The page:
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Tissue Tether: Improved conducting plastic could boost nerve-regeneration success

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10:57am, May 25, 2005

Usually touted as materials for cheap, flexible versions of electronic devices such as computer displays and solar panels, conductive polymers could also have roles in emerging medical technologies. In a new investigation, biomedical engineers have chemically modified a conducting polymer so that it can coax nerve tissue to grow.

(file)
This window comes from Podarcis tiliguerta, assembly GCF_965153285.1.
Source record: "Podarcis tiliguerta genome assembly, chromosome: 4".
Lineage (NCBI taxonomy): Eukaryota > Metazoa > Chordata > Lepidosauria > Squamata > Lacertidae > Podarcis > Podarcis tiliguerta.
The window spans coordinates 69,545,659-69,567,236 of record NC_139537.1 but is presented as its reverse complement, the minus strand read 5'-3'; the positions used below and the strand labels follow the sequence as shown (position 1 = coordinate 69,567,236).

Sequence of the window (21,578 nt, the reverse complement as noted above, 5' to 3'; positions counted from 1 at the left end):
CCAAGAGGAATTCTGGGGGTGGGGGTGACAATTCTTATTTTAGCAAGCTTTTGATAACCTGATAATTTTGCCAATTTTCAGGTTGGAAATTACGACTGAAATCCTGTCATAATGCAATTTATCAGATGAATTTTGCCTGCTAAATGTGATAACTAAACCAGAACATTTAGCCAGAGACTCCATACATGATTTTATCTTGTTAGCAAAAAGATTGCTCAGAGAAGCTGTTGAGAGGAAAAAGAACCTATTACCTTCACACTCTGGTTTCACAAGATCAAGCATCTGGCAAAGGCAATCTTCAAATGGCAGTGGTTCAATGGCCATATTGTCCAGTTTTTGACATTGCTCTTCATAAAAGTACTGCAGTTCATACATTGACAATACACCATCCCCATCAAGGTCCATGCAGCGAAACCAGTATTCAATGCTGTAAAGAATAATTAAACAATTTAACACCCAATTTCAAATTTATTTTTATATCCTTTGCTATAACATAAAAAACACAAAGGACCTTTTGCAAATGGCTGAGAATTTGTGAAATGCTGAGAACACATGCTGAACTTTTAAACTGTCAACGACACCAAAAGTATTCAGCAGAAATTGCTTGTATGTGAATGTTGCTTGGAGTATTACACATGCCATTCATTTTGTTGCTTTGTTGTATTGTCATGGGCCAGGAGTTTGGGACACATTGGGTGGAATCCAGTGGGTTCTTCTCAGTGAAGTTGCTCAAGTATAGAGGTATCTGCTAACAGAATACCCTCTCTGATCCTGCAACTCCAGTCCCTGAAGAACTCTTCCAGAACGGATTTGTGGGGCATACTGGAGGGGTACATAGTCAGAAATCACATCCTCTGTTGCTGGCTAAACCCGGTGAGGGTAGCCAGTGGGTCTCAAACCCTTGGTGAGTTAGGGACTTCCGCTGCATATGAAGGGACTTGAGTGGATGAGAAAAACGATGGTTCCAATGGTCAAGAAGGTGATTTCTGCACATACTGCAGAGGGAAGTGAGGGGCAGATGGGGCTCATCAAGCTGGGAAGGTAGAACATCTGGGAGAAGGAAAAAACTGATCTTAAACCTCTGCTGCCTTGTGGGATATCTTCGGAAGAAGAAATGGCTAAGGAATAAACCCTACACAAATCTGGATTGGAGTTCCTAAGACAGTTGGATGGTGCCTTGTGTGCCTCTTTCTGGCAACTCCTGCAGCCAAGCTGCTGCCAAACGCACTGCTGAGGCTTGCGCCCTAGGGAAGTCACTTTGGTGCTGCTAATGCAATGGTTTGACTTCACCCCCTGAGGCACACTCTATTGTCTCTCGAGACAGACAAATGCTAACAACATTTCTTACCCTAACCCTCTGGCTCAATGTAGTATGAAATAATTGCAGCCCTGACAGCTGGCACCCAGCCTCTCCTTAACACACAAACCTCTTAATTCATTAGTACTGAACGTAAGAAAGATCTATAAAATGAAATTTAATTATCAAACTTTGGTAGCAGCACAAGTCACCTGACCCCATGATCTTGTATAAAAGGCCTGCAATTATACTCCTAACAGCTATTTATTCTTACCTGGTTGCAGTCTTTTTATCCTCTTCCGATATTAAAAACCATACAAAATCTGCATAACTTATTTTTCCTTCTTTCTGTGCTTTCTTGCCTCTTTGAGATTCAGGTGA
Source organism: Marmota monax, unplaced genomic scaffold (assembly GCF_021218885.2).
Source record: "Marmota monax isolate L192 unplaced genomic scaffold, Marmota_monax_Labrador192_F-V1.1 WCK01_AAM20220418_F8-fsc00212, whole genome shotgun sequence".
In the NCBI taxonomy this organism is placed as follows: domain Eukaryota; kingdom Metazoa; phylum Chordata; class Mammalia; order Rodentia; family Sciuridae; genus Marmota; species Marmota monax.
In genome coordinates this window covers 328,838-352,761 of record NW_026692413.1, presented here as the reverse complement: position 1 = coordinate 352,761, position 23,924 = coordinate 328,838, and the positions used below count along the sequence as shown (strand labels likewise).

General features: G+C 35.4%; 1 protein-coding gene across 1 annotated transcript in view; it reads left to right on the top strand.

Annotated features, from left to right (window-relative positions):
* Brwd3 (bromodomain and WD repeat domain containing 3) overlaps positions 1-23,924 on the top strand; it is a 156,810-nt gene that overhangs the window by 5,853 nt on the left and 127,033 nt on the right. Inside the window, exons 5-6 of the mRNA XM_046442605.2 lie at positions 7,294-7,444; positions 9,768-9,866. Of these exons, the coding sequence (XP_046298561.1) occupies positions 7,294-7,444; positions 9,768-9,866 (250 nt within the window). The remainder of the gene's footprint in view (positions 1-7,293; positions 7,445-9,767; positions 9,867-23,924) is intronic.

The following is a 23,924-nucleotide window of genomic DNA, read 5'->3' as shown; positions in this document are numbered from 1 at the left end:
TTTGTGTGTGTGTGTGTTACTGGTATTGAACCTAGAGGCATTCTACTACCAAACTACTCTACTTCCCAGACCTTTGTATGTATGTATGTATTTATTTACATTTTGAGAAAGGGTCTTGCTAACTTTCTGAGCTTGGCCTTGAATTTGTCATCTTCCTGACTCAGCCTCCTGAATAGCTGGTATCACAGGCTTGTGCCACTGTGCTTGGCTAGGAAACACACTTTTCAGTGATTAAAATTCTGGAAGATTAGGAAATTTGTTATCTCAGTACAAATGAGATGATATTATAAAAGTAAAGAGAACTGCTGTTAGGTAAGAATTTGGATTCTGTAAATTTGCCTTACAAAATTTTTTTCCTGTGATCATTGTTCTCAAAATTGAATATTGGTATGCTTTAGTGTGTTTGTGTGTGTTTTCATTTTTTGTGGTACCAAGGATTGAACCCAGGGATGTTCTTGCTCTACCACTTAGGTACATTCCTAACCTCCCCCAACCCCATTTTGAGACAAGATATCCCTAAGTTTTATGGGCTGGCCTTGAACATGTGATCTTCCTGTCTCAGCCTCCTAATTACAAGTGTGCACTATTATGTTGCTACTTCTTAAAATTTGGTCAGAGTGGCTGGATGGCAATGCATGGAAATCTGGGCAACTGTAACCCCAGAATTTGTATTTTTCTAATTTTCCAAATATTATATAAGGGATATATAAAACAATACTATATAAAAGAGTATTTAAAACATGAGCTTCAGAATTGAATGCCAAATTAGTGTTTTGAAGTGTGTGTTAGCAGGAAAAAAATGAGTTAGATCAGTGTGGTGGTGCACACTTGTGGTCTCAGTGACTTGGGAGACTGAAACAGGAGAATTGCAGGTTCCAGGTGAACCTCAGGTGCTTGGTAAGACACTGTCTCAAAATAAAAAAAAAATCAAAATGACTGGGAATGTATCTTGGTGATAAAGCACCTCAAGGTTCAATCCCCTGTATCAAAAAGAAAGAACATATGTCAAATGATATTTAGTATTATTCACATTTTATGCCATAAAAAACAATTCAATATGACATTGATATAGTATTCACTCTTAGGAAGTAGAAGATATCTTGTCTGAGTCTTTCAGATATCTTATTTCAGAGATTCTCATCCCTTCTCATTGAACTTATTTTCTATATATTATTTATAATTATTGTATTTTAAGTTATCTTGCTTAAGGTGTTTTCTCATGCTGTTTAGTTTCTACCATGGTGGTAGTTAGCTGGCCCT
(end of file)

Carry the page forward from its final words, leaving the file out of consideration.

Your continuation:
Several years ago, Christine Schmidt of the University of Texas at Austin discovered that nerve cells on a film of polypyrrole grow faster when the film is exposed to an electric field. Schmidt suspected the discovery was just a beginning.

"There are so many other signals in the body" that also spur tissue growth, says Schmidt. For instance, cells take cues from a variety of growth-promoting biochemicals.

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